p a collection on the fourth Sunday in November, being the 27th of that month. Still under the glow of the patriotic devotion that followed the death of General Lee, it did not occur to the committee that many clergymen might regard this as the intrusion of a worldly matter into the holy precincts of the sanctuary. Many did very naturally take this view of the case. Nevertheless, the appeal resulted in the collection of a considerable sum, the largest contribution ($3,000) coming from Savannah. At the foot of the copy of the circular in the possession of General Early, the following is appended in the handwriting of Miss Randolph: The fourth Sunday (27th) has been appointed as the day on which the collection for the monument will be taken up. Please advertise as far as you can. Remit contributions to Miss S. N. Randolph, secretary of Ladies' Lee Monument Committee, Box 838, Richmond, Va. Work of both organizations. Both associations soon adopted the most practical
Southern Historical Society Papers, Volume 17. (ed. Reverend J. William Jones), Andersonville prison. (search)
ederal Government would neither exchange prisoners nor agree to sending surgeons to the prisoners on each side, the Confederate Government officially proposed, in August, 1864, that if the Federal Government would send steamers and transports to Savannah, the Confederate Government would return the sick and wounded prisoners on its hands without an equivalent. That proposition, which was communicated to the Federal authorities in August, 1864, was not answered until December, 1864, when some ships were sent to Savannah. The record will show that the chief suffering, the chief mortality at Andersonville, was between August and December, 1864. We sought to allay that suffering by asking you to take your prisoners off our hands without equivalent, and without asking you to return a man for them, and you refused. Mr. Hill quoted a series of resolutions passed by the Federal prisoners at Andersonville in 1864, September 28th, in which all due praise is given the Confederate Government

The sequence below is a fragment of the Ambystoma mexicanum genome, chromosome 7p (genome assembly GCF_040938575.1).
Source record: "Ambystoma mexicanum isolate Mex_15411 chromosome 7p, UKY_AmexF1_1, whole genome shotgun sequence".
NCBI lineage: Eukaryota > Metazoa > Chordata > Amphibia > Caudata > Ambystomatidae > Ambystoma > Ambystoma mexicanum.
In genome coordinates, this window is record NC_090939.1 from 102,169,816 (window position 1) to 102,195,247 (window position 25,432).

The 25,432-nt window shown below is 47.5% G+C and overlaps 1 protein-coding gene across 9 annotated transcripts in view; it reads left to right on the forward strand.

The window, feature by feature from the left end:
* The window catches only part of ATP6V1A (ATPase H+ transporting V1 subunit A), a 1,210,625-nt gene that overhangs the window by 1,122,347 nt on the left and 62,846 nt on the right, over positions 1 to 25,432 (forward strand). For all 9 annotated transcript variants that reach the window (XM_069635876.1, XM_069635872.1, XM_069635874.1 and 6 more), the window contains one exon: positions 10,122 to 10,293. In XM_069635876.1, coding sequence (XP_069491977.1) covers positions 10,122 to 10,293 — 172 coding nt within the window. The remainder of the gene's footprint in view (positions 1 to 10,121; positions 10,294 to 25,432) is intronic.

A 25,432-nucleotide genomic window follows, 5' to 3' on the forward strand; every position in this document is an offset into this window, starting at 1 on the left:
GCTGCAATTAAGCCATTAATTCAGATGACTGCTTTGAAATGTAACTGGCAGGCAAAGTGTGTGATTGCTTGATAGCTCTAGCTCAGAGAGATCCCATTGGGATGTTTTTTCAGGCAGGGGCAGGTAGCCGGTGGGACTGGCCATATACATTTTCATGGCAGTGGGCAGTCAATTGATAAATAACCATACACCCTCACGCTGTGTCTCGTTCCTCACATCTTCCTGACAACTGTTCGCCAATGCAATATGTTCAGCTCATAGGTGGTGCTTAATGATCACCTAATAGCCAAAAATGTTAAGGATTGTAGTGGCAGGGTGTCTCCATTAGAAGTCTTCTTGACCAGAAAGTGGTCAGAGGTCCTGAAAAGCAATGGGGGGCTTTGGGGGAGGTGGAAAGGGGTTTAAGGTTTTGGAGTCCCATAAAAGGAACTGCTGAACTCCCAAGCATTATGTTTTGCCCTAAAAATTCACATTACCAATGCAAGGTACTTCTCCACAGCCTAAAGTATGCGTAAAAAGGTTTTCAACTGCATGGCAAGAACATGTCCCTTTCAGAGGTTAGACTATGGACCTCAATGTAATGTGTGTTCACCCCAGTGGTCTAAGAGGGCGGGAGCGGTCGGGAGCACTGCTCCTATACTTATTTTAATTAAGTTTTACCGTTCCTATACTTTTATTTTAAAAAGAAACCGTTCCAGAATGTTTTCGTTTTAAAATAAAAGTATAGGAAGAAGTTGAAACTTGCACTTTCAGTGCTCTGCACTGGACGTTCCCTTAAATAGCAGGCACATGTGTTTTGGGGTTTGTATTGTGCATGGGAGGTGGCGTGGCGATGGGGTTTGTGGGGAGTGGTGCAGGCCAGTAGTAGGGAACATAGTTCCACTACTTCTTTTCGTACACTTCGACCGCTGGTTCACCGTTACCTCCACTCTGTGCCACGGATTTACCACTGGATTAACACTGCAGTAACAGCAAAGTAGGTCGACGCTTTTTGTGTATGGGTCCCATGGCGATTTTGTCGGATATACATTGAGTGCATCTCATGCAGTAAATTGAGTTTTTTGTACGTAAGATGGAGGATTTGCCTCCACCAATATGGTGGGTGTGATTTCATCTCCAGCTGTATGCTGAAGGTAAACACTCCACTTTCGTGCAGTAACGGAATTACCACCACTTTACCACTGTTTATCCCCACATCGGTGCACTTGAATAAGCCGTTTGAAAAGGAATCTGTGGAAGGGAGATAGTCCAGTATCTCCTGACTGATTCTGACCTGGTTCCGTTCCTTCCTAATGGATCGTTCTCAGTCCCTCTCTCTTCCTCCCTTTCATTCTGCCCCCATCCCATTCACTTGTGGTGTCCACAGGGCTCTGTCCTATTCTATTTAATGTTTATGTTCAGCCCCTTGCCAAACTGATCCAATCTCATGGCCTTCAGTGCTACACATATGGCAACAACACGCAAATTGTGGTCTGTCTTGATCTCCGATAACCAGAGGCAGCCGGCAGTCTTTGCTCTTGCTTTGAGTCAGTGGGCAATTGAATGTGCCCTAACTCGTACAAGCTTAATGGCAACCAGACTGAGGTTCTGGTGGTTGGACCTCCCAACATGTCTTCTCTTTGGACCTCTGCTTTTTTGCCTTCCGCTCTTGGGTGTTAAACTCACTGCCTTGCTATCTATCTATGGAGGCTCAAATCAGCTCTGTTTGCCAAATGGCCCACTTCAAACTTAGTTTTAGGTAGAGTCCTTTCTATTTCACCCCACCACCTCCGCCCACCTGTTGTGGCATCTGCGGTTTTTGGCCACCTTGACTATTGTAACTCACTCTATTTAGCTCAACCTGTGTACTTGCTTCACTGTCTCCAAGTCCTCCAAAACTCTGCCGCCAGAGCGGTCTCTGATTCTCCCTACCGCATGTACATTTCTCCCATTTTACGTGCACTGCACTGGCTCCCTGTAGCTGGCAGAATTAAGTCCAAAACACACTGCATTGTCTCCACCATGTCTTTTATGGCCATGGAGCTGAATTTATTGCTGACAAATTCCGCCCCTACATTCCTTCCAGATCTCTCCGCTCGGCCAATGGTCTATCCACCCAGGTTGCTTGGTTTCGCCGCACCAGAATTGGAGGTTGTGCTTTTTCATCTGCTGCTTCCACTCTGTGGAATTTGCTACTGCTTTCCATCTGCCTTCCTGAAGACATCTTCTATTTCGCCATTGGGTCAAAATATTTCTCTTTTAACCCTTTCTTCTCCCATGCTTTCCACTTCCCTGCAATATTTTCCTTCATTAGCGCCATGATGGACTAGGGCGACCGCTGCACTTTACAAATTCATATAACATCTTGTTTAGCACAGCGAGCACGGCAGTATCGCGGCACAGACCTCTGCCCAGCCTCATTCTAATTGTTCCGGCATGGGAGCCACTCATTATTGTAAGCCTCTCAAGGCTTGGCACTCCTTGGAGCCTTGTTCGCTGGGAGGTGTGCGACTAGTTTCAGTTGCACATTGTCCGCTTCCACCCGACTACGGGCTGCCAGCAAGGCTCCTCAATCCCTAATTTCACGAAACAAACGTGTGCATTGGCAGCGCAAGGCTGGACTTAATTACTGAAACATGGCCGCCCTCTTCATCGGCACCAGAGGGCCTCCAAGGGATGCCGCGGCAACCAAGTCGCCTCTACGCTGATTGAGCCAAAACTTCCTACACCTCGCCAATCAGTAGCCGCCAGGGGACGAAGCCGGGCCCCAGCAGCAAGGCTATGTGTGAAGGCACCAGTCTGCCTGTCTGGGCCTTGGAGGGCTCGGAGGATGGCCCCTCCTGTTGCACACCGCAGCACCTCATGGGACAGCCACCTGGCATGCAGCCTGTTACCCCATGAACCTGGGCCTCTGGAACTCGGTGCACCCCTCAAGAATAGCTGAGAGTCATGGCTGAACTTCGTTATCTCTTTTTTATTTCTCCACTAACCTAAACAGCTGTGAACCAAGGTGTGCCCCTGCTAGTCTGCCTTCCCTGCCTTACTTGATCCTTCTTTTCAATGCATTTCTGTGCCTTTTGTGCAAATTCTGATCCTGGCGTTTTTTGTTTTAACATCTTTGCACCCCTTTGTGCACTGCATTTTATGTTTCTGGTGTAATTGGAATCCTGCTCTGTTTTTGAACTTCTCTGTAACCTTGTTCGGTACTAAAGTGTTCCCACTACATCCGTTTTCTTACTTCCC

Southern Historical Society Papers, Volume 17. (ed. Reverend J. William Jones), Lee's Lieutenants. (search)
. Gordon, Atlanta, Ga. Major-Generals. Gustavus W. Smith, New York. LaFayette McLaws, Savannah, Ga. C. W. Field, Washington, D. C. S. G. French, Holly Springs, Miss. C. L. Stevenson, Washnessee. Joseph R. Anderson, Richmond, Va. Frank C. Armstrong, Texas. E. S. Alexander, Savannah, Ga. Arthur S. Bagby, Texas. Alpheus Baker, Louisville, Ky. W. S. Barry, Mississippi. M J. D. Imboden, Southwest Virginia. Alfred E. Jackson, Nashville, Tenn. Henry R. Jackson, Savannah, Ga. William H. Jackson, Nashville, Tenn. Bradley T. Johnson, Baltimore, Md. George D. Johnsto, Austin, Tex. William W. Kirkland, New York. James H. Lane, Auburn, Ala. A. R. Lawton, Savannah, Ga. T. M. Logan, Richmond, Va. A. L. Long, Charlottesville, Va. Robert Lowry, Jackson, Miss. Alabama. F. A. Shoup, Sewanee, Tenn. A. M. Scales, Greensboroa, N. C. G. M. Sorrell, Savannah, Ga. George H. Steuart, Baltimore, Md. Marcellus A. Stovall, Augusta, Ga. Edward L. Thomas, Wa
Southern Historical Society Papers, Volume 17. (ed. Reverend J. William Jones), Index. (search)
ns of the Army of N. Va., Annual Reunion of, 85; Officers of, 111. Atkins, Colonel, 74. Baker, General, 75. Barrett, Colonel T. G., 76. Batteries defending Savannah, Ga, 70, 7, 74, 76, 78. Bayard, Hon., Thos. F., 350. Blair, General F. P., 73. Blandford Cemetery, 401. 402. Blues Association, R. L. I., 275. Boggs' 12, 407. Flags. Historic, 288, 400. Floral Decoration of Graves, 22. Florida, Acquisition of, 434. Ford, Surgeon, DeSaussure, 76. Forts, in defence of Savannah, 71, 74, 76, 78, 79; Hell and Damnation. Foster, General, 79. Fredericksburg, Campaigns about, in 1862 and 1864, 236 329. Free Soil Idea in the United Staof the, 6. Rhett, Colonel, Alfred, Death of, 61. Richmond College, Students of, 286. Richmond, Evacuation of, 331; importance of, in the War, 238. Savannah, Ga., The Siege and Evacuation of, December, 1864, by Colonel C. C. Jones, Jr., Ll.D., 60 Schofield, General J. M., 348. Scotch-Irish, The, 5. Scott's, Gener